In Other Words (April A~Z Challenge)

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on the left, Rosa Parks; on the right, Darla

The other day I mentioned how when I say “Good Morning” to my dogs, what they hear is something more like “Roll over: show me your belly, and I will give you one hundred belly rubs.” They are so sure of it, that if I attempt to stop after only a dozen – or even fifty – belly rubs, they protest. Darla moans and puts on her sorriest expression; Rosa Parks takes my hand in her mouth to guide it (foolish me, to have lost my way) right back to her belly.

If I absolutely have to move away before that job is done…if my knees are screaming that I have to change position or my bladder is crying that I’d better make a beeline for the bathroom…both dogs flop onto their side. They don’t speak, of course, but I can read their minds. Darla’s train of thought goes this way: “What the hell?? What’s going on?? Weren’t we comfortable?? Weren’t we good?? Where is she going??” Rosa Parks simply murmurs under her breath, “That selfish bitch!”

I think I’ve grown more tolerant as I’ve grown older…but there’s a definite possibility that I simply have more patience with dogs than I do with humans. When Rosa Parks  scratches at the door asking to go out, then retreats to the rug to await her reward, I always calmly say, “Oh, you fooled me again,” as I give her a bit of kibble.  When Darla and I – returning from our walk – encounter Rosa Parks at the end of the driveway, we all pretend she walked all of the way with us. “That was a nice walk, girls,” I say, as together we make our way back to the door. “I think we’re fine,” I say soothingly, over and over, as their agitated, sharp barking at the road truck nearly raises the roof.

When my daughters were young, we had a beagle that didn’t understand English; he responded solely to our tone of voice. The girls would demonstrate for visitors. They’d say, “Good dog, Joe,” in a stern voice; his ears would droop and his tail would go between his legs. “Bad boy, Joe,” they’d say in a lilting tone, and he’d come running with his tail wagging.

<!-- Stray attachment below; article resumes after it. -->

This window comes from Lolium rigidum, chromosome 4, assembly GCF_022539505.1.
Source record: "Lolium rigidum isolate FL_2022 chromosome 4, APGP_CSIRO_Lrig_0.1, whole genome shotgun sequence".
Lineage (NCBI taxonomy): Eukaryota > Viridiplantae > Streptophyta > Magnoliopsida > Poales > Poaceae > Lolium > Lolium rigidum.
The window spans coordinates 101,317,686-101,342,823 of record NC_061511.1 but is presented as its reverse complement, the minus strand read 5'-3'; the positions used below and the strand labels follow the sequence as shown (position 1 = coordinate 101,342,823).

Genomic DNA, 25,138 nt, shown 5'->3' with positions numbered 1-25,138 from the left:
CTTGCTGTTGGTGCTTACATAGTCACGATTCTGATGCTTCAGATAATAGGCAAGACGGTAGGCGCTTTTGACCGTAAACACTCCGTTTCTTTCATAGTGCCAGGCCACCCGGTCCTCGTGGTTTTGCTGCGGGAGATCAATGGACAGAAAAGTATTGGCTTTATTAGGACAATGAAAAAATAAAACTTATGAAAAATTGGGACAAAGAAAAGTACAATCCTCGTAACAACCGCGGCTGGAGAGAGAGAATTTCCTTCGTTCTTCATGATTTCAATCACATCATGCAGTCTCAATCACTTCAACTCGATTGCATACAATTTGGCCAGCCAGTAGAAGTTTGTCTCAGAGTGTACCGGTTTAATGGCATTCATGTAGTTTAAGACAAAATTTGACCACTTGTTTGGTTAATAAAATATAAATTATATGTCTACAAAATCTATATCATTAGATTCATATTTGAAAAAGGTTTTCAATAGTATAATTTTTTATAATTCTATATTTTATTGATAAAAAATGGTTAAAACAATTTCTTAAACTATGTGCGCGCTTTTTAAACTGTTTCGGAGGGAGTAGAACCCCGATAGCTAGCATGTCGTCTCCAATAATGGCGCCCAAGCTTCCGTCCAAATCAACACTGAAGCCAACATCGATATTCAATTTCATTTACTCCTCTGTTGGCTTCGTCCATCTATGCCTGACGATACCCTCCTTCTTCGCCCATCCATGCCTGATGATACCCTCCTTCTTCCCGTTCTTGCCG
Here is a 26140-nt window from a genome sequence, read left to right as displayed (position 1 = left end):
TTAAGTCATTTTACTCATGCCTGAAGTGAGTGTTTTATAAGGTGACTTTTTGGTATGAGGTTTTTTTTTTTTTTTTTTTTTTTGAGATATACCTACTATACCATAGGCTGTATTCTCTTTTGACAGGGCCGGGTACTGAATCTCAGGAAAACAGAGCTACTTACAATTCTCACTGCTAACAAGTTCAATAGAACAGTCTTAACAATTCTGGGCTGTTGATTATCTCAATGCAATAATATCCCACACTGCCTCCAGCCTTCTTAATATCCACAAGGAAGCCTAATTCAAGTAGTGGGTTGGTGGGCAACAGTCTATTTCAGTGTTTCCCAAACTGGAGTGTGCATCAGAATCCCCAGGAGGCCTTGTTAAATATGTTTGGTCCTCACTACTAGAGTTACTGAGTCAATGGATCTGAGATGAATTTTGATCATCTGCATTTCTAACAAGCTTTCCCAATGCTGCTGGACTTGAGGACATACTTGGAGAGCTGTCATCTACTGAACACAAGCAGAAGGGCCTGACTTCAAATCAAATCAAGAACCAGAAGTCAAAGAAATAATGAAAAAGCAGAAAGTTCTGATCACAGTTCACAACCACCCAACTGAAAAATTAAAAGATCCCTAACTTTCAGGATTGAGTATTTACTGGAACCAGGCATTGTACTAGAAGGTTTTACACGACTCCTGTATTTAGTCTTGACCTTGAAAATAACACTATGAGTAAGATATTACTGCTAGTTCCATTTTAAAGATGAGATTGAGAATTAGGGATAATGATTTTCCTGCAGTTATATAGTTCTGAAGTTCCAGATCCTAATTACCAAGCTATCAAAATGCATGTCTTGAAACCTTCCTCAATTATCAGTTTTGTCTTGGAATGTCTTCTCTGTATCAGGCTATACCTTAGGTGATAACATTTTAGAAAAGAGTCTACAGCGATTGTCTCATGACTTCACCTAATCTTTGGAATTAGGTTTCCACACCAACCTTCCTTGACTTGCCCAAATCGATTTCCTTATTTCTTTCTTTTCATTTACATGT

Dogs read so much into the tone of voice that it’s possible to vent quite a bit of frustration in words…as long as I mind the inflection. When I say “Good girls, outside and inside one hundred times” (as the dogs are tag-teaming for the treats I offer when they come back inside), it is with an even tone that never gives away the inherent sarcasm. “You have been in and out one dozen times already this morning and I don’t for a minute believe that your situation is so desperate right now that it couldn’t wait until I got done with my bath,” I say – in a sweet voice – as I walk, dripping, to the door.

“She falls for it every single time,” Rosa Parks thinks, with a smile.

About cindyricksgers

I am an artist. I live on an island in northern Lake Michigan, USA. I have two grown daughters, four strong, smart and handsome grandsons and one beautiful, intelligent and charming granddaughter. I live with two spoiled dogs. I love walking in the woods around my home, reading, writing and playing in my studio.

12 responses »

  1. Cindy, I do have to say I find dogs or cats, in my case, often far superior company to humans. They rarely complain, love you unconditionally, and whatever you want to do are eager to join in. Rosa Parks, luv it. Nice writing. Susie

    • Thanks so much! The dogs are my only company these days. I’m thankful to work in customer service, so interact with plenty of humans there, and that my dogs are excellent company. Thank you for reading, Susie, and for your comments!

  2. Oh I know this story all too well, Cindy. My two dogs – Toffee and Shylah – pick up on everything. With Toffee, I can use the sweet voice and she’ll be fooled. Shylah is hyper-sensitive so she reads my energy and body language and spots my fake a mile away. She’ll literally stop in her tracks and stare at me, head cocked, if I’m walking on my property with them and thinking about something that is bothering me.
    And, like you, I wouldn’t trade them for anything.

    • They sure are special to me! I know what you mean about picking up on your energy. Rosa Parks came in to my life during a tragic, hard time. I had her sleep on the sofa with me, because she wasn’t house-trained yet. Then, and for all of her life, if I’m having a really awful day where I just want to sob into my pillow, she sleeps right at my neck. Every other night, she sleeps at the foot of the bed. It’s a blessing to have her!

    • Thank you! I was always a cat person, too. Then I took in one rescue dog (cats did not approve) then another. We all adjusted, but it was a big adjustment. As my cats died (two were 16 and seventeen years old; the third had a heart condition), I decided not to replace the cats as I still had several years ahead with the dogs, and I have a small house. As one dog died, I got another, so always had two. It’s now been ten years since I’ve had cats. Now it’s dogs and mice, I guess.Thanks for reading, and for your comments!

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